Wow, got a lot of traffic on the review I posted Monday about the new Peppermint OS!
I wanted to post a quick update to that review, because things move fast in the new Linux distro world, and the Peppermint OS team is already moving on some of the relatively minor things I brought up.
I had mentioned the other day that I was a bit puzzled by the inclusion of Songbird as the native app for playing and organizing music, namely because support for that app has been discontinued for Linux, so it doesn’t have much of a future.
If you think about it, any time you use a Linux distro, what you are using is a collection of applications that are the preferred applications of the people who put it together. To me, it’s understandable and intuitive to expect something like Songbird in Peppermint, once I thought about it.
However, they definitely agreed that it seemed out of place once I brought it up, and let me know that Songbird was being replaced with Exaile. Here’s a snippet from an email I got from Peppermint’s developer (Kendall) about Songbird:
The general consensus with Songbird was there were a lot of people who were ok with it, but still kind of wondering why. I never really put much thought into it as it’s what I generally use, but I’m not using either a netbook or anything with some age on it. The final determining factor here is that I want to be forward thinking with this distro and the loss of Linux support for Songbird is an issue big enough for me to rethink this. Thanks.
While I’m not certain that Exaile will be any faster on old hardware than Songbird (okay, maybe a little… Songbird is quite a hog in my experience), I definitely like it as far as music players go, so I think this is a great decision.
One of the other things I’d brought up in my original review was the subject of image editing, specifically the trouble I had getting Aviary Phoenix to work.
The Peppermint team has decided to take that to heart and go with pixlr instead. Here’s what Kendall had to say on that subject:
Aviary has a lot of “cool” features, but in retrospect there seems to be a trade-off with “practical” features. Upon spending a few hours screwing with it we decided to drop the Aviary package and find something more practical. Out of everything, pixlr seems to integrate the best with the desktop and provide the easier, most effective interface out of the box.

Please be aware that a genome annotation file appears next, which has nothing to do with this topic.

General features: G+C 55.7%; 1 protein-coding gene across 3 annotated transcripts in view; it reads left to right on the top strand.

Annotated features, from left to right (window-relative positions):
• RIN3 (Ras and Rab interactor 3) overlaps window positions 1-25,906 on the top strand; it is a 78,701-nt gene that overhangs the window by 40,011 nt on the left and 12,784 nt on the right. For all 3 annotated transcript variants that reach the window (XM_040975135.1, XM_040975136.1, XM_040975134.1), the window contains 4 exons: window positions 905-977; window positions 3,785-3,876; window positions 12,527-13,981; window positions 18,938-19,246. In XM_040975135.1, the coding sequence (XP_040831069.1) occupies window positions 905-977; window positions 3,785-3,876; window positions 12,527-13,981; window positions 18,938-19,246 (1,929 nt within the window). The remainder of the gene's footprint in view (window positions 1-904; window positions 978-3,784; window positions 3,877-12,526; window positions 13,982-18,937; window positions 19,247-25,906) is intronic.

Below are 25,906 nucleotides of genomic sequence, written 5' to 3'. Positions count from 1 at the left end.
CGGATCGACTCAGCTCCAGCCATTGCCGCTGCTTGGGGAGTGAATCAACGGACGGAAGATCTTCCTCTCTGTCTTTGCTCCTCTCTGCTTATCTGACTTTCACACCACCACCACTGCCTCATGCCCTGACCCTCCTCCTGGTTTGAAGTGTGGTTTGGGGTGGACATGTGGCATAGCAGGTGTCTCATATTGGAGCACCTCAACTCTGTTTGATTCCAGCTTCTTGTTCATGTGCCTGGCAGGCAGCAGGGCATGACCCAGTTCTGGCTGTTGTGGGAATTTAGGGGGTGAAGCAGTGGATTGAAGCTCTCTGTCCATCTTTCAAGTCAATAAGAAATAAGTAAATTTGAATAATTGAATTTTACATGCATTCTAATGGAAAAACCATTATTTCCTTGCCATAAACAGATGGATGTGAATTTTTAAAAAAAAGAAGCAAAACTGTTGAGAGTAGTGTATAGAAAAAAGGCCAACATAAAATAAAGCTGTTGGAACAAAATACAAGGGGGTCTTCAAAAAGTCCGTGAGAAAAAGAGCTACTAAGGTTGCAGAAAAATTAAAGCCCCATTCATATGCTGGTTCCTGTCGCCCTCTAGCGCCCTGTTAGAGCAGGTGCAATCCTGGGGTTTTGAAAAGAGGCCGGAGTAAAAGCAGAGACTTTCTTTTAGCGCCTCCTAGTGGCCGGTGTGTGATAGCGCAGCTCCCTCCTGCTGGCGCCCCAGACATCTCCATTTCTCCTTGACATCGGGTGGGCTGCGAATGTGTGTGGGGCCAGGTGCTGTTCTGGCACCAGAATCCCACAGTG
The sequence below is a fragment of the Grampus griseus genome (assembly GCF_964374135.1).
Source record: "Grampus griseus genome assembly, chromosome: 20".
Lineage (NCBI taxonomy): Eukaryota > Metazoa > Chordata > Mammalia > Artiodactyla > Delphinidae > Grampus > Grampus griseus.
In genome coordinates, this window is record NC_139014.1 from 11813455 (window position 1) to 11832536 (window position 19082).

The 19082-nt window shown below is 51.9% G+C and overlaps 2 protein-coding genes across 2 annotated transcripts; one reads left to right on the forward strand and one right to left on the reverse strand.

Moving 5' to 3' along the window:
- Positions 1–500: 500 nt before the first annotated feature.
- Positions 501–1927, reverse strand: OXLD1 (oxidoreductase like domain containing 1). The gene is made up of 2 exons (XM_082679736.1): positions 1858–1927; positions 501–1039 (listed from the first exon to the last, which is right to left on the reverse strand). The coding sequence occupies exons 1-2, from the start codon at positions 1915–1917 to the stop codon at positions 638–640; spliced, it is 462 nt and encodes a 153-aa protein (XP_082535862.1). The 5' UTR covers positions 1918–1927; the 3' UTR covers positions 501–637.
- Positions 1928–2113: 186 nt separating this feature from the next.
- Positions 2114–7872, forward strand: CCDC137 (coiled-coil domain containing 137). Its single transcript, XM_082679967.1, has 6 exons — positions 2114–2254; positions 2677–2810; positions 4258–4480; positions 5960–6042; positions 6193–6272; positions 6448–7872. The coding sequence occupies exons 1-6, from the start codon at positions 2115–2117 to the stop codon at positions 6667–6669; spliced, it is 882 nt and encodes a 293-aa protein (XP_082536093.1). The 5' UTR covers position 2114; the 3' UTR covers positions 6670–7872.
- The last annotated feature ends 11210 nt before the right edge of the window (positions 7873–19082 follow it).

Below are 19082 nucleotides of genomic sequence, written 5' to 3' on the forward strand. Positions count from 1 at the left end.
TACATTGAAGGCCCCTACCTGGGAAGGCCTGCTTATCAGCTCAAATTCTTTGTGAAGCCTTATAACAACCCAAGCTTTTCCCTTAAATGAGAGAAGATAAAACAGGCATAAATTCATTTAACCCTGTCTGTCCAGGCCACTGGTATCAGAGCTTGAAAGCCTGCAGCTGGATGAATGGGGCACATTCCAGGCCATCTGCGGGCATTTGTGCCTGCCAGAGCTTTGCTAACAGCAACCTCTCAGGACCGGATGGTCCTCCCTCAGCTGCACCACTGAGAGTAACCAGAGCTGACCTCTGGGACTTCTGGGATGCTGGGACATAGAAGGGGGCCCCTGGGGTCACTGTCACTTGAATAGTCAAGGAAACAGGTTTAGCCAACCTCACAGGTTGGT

I haven’t played around with pixlr much, but it does seem a bit easier to use. I do think it might not be a bad idea to have at least a basic, lightweight image editor (like XPaint or something along those lines), but that’s easy enough to remedy with the Peppermint Software Manager, so it doesn’t concern me that much. Heck, on my own old laptop with which I’ve been testing Peppermint OS, I installed GIMP and it seems to run pretty well, so to each his own, right?
A little while back, Kendall had done some development on mintInput and added touchpad support to it. Because of my incessant complaints (yeah, it may come as a shock to you, but I’m like that sometimes) about my having to resort to a shell script to disable the touchpad on my laptop, the default lxinput is being replaced by Kendall’s tweaked mintInput. To that, I say “thank you!!!”.
I don’t really understand why touchpad functionality isn’t a native part of lxinput, but hey, if it’s part of mintInput and they’re willing to put that into Peppermint, I’m all for it!
I hadn’t touched on this subject in my review on Monday, but I’ve also been informed that Pidgin will also be going away in this new distro.
This is something of a mixed bag, I’m sure. I’m not much of a desktop chat client person, myself — I prefer IRC — so I had actually neglected to even play around with Pidgin in my evaluation of Peppermint. So to me it’s not a big deal.
However, considering some of the flamewars that I’ve seen erupt over these kinds of decisions in other distros, I’m sure this won’t make everybody happy.
To which, I guess, I say “deal”. Like I always love to bring up, when you are using a distro that makes it this easy to install your preferred applications, the inclusion or disinclusion of something like this is easily remedied, in literally seconds, so I don’t think it’s worth getting worked up about.
Kendall’s remarks on Pidgin:
Dropping Pidgin is another one of those “think to the future” issues. I honestly don’t see a whole lot of a future for desktop chat clients. Though their still reasonably well used, I think they’re common in Linux distros simply because they’ve been common in Linux distros and I don’t believe they’re a necessary part to a well rounded desktop. With the push to newer forms of social media such as Facebook and Twitter, and the consistency of the necessity of things such as IRC, I can’t justify including a desktop chat client by default anymore.
To wax philosophic for a moment, this is really one of the reasons I get excited about Linux and the Open Source world in general. When’s the last time somebody wrote a review of a Windows OS with things to say about the included apps (I know what you’re thinking: “Windows? What ‘included apps’?”) and immediately saw some changes rolled forth by Microsoft as a result?
To me, Linux is still largely about community, and my experiences with Peppermint and my interactions with the team of individuals responsible for putting it together have done nothing if not reinforce that.
How can one NOT get excited about something like that?
Anyhow, that’s my update, for those who were interested. Be sure to check out Peppermint OS once it’s released on Monday, May 10th. I gave it a strong thumbs up in my original review, and I think that with the changes that are already coming for it, it’s only getting better.